A Conservative Vision for Civil Society



JOBSA Conservative Vision for Civil Society

Americans are increasingly customizing their lives. Many companies cater exclusively to niche markets that have specific needs or desires – and often use the Internet to create virtual communities of connoisseurs.

And it’s no secret that Americans love options. That’s why companies are always falling over themselves to create more of them for consumers. Think about the dairy aisle of your local grocery store, where a few standards have been replaced by a profusion of choices. There’s organic, soy, lactose-free, almond: You have choices you didn’t imagine ten years ago.

While most everything in our lives is becoming leaner, more flexible, and more customizable, government is heading in the exact opposite direction

So why is it that while most everything in our lives is becoming leaner, more flexible, and more customizable, government is heading in the exact opposite direction? Partly it’s the nature of government. If people don’t like one of the products in the milk aisle, it gets pulled from the shelves. Government doesn’t work that way, which is a reason not to give it too many tasks.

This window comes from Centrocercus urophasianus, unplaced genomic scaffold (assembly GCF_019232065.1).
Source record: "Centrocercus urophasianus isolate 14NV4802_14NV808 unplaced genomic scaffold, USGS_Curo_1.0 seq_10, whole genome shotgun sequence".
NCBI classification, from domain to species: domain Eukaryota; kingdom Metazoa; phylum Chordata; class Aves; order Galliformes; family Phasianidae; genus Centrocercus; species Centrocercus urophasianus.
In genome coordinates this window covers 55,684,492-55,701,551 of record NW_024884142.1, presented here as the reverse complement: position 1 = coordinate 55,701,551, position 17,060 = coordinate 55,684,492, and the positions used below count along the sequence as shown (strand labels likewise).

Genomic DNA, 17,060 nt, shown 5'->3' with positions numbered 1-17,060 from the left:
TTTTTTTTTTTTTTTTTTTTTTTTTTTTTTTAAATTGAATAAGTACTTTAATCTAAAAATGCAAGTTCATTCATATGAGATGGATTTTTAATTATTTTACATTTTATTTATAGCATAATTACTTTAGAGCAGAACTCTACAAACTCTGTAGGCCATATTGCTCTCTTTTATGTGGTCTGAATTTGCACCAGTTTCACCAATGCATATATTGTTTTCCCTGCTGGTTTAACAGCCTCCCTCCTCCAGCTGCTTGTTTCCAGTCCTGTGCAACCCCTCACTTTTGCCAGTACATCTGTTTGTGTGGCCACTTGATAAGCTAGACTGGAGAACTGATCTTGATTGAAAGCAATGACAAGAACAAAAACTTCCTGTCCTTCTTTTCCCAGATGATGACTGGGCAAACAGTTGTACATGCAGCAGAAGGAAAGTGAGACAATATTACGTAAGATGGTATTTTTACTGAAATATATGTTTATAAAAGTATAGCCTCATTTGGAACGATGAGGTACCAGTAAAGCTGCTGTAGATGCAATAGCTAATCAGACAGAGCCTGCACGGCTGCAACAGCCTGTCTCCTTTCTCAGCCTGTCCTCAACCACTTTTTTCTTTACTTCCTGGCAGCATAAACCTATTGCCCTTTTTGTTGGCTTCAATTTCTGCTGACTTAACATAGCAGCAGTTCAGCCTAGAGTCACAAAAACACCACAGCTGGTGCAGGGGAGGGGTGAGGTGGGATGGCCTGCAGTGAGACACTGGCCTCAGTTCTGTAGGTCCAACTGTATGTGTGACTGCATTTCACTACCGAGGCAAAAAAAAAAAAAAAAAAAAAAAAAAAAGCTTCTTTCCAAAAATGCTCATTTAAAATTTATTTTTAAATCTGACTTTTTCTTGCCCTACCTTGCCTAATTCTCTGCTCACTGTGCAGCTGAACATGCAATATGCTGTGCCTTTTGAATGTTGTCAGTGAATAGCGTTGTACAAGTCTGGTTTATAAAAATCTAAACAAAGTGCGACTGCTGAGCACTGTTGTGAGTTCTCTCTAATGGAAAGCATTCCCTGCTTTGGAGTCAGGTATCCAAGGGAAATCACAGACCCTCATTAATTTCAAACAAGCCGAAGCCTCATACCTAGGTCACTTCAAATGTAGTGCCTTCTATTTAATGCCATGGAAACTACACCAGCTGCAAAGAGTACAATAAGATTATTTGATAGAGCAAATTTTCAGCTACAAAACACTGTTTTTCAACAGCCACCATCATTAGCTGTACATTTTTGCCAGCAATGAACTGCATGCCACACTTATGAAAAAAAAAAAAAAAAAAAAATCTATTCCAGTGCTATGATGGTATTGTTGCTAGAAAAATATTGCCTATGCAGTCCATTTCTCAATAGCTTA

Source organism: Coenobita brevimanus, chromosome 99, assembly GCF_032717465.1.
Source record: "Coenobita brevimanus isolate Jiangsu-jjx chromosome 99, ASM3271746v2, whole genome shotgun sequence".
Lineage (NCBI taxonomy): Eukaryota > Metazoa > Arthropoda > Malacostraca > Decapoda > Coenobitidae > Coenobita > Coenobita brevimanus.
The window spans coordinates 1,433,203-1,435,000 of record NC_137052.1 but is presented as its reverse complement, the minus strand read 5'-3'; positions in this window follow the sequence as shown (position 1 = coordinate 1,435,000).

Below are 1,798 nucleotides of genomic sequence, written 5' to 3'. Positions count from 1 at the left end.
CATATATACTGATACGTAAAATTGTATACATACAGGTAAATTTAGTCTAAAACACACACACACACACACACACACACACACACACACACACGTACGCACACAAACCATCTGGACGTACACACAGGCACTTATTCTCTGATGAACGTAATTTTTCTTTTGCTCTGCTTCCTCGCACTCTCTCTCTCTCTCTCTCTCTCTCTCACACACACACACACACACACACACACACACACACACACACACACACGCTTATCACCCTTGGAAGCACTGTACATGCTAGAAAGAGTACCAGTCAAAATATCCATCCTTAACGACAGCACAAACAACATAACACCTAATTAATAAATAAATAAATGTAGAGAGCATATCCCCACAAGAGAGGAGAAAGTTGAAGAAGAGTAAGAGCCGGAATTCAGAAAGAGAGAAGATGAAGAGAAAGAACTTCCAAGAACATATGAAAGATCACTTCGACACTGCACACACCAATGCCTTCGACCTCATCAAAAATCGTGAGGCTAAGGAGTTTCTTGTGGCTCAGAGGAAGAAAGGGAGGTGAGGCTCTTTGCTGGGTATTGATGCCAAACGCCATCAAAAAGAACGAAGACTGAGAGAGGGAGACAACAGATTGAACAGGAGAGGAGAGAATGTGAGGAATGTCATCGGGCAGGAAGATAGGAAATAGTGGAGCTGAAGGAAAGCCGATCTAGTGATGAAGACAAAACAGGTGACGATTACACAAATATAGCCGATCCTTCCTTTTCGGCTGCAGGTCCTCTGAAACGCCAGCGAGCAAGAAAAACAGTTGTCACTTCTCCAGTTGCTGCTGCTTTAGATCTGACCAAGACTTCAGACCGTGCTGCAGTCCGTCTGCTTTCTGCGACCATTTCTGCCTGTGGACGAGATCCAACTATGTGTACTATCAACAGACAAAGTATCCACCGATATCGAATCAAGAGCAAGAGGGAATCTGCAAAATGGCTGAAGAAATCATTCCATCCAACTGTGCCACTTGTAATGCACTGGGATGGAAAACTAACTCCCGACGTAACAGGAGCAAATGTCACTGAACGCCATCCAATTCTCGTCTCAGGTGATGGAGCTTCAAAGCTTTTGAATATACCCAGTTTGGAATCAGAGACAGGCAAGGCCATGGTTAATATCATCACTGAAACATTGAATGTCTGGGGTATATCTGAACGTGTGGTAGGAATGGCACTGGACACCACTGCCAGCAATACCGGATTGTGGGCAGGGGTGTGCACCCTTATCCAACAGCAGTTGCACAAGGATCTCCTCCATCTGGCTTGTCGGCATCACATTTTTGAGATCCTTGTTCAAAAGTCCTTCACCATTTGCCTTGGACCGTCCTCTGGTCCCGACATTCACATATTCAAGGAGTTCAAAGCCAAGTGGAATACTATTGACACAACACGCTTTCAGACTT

In America, most of life happens – as the conservative intellectual Yuval Levin puts it – in the space between the individual and government. We call that space civil society, and we fill it with families, churches, schools, hospitals, cultural organizations, professional associations, businesses, clubs, and on and on. All of these groupings must constantly adapt: learning from trial and error, building on what works and abandoning what doesn’t.